Moving on to your branches it's good to see that you're attempting to follow the instructions for the exercise, but I believe you're drawing way too small and that hurts your ability to lay out your edges the way they should be drawn. While it's good to see that you're drawing your edges in segments you're not always extending your marks fully up to the halfway point between ellipses, which partially removes the overlaps between marks that we hope to achieve in this exercise.

So draw bigger until you can execute your marks from your shoulder and remember how branches should be approached, by having your segment start at the first ellipse point, extending it past the second ellipse and fully up to the halfway point to the third ellipse, afterwards you'll start a new segment, making sure to place your pen at the second ellipse and repeat this pattern until your entire branch is complete.

There are a lot of visible tails present in these branch structures, while this is a very common mistake we can attempt to mitigate it by limiting the amount of ellipses in our branches, by spacing them further apart we'll allow for a bigger length of runway between ellipses, and ensure a smoother, more seamless transition between marks.

For your ellipses you are not drawing through each and every one of them at least two times, which is a mistake that leaves your ellipses way too loose. When it comes to your application of the ellipse degree shift the degrees in your ellipses are too consistent and hardly change which is a mistake that flattens your structures. Remember that as a form shifts in relation to the viewer, so will the degree of the ellipses within that structure also shift.

Plant Construction Section

First things first, an issue that hurts your work without you even realizing is the fact that you're pre-planning the amount of constructions you want to fit on a given page before you've even committed to any of them. As it stands you have chosen some very complex structures and you always start your constructions by drawing them off to the side, since you usually intend to add at least two constructions on each page, but this essentially cuts the space available to you from a full A4 page to a A5 page.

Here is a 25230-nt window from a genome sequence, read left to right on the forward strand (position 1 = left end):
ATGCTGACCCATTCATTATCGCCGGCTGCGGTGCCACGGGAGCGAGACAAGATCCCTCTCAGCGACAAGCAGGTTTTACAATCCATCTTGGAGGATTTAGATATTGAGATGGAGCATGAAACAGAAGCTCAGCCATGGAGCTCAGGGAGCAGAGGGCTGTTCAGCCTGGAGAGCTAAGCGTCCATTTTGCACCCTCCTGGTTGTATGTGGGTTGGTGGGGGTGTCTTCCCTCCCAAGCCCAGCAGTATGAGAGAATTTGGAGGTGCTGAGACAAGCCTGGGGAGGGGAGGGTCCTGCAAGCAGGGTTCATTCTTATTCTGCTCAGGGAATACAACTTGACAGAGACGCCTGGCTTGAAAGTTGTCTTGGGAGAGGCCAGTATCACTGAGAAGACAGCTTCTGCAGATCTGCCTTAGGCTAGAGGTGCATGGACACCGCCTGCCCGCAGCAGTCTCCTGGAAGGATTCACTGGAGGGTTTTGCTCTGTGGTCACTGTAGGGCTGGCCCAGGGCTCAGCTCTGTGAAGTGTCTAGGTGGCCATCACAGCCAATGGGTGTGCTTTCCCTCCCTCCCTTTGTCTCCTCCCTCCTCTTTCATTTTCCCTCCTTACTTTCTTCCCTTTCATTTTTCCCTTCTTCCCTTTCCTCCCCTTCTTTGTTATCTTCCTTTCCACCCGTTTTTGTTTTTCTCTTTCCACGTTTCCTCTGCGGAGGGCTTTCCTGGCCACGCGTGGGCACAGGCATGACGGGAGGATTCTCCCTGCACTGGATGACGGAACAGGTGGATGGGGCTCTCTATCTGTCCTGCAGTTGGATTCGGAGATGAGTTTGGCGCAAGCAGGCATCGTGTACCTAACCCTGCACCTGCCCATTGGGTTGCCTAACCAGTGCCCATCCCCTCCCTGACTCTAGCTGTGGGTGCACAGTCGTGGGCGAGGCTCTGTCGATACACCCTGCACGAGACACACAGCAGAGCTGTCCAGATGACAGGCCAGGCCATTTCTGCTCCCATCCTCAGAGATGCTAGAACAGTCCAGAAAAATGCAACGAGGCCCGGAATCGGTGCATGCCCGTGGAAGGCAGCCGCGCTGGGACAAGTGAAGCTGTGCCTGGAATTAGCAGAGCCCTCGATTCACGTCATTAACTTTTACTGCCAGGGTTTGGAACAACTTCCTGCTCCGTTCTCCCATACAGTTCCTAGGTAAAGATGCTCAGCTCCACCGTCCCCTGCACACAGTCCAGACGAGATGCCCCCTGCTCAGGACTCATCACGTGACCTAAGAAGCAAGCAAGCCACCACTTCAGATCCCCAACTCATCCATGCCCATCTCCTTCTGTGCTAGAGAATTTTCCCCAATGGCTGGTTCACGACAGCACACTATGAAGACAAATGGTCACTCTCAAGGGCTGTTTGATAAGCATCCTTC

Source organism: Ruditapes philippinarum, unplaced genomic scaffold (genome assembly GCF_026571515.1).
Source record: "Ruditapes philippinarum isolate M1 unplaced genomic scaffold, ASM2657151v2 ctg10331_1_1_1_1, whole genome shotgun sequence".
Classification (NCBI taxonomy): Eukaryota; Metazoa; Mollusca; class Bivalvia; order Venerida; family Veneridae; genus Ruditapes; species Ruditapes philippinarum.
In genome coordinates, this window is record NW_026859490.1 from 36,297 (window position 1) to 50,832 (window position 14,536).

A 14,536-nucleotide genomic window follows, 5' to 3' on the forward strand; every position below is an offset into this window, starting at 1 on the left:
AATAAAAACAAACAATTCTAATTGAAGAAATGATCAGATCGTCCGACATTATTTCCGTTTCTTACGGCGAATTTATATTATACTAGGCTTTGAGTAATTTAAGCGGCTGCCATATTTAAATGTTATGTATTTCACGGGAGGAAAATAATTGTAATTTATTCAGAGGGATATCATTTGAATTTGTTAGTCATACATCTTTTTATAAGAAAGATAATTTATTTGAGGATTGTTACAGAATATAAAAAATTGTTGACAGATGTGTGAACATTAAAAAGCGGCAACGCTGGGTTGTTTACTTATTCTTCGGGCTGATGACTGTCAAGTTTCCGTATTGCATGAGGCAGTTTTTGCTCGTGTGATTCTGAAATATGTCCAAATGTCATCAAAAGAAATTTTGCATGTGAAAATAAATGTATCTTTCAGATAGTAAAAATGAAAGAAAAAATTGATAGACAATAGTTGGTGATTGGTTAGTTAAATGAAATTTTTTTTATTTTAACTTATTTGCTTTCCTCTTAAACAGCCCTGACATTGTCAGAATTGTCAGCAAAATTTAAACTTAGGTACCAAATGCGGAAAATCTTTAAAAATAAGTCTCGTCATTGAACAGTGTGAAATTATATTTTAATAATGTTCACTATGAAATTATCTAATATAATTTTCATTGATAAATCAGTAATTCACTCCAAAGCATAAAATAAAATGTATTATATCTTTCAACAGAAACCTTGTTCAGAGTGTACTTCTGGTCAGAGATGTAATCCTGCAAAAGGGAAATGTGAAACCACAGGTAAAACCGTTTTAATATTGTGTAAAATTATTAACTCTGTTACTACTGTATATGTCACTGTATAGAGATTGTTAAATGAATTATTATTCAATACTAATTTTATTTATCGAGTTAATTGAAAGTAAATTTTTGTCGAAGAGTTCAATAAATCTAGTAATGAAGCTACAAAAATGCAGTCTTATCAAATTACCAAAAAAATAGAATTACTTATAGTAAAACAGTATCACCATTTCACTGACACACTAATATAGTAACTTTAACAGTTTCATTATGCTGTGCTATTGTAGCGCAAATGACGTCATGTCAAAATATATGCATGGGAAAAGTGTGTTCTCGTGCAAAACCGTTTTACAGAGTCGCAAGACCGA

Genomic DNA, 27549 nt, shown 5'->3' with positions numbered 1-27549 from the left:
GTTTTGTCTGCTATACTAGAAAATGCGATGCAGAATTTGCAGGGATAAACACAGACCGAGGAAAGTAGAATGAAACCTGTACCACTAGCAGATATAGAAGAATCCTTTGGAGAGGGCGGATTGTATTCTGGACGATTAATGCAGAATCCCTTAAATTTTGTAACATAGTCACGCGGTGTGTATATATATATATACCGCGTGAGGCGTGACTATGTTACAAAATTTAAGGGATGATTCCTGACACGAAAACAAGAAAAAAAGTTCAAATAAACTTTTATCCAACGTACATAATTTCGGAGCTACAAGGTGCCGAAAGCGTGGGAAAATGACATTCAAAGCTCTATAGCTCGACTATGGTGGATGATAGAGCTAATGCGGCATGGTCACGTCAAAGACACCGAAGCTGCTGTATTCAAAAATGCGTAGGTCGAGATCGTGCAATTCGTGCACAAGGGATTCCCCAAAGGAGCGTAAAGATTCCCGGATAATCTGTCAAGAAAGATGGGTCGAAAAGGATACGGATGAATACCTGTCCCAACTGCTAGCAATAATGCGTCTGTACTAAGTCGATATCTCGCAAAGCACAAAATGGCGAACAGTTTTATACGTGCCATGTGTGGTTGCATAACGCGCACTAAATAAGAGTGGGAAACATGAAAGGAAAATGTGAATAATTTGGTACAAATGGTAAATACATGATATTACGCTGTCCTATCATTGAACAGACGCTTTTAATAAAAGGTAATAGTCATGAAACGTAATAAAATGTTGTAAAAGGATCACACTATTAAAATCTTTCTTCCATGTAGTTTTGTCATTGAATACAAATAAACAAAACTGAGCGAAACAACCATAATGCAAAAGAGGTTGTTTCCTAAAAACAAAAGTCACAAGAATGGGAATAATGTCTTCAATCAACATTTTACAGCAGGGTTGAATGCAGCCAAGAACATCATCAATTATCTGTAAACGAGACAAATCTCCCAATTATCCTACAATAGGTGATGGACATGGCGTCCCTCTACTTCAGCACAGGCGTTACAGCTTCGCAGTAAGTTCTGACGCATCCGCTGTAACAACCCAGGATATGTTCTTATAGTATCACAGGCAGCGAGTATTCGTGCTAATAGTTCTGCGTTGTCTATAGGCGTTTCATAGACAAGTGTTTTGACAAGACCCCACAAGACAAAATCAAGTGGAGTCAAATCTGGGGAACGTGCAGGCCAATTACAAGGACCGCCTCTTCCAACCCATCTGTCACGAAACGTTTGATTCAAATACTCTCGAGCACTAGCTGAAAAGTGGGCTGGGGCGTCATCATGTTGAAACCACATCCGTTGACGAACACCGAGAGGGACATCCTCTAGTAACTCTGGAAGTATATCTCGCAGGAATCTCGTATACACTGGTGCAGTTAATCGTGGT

In this course there are two things we must allow ourselves as we go through these exercises, they are time and space. By artificially limiting the amount of space you allow yourself you have limited your ability to make full use of the construction methods and techniques as they're introduced. Instead, by drawing as big as you need to first, without worrying about fitting any extra constructions onto the page you'll allow yourself not only more room to work through the spatial reasoning challenges that arise when tackling these exercises, but also give you enough space to fully engage your whole arm.

This issue also leads into the next problem, which is that at points you deviate from the instructions for the exercise. Always keep in mind that the construction methods and techniques introduced in this course must always be applied to your work, as they're tools which will help you construct much tighter and solid looking structures, examples where you deviate from the construction methods can be found here where you skip construction steps by not constructing these stems and branches, you skip construction steps and even draw them as single lines at points, foregoing the method entirely.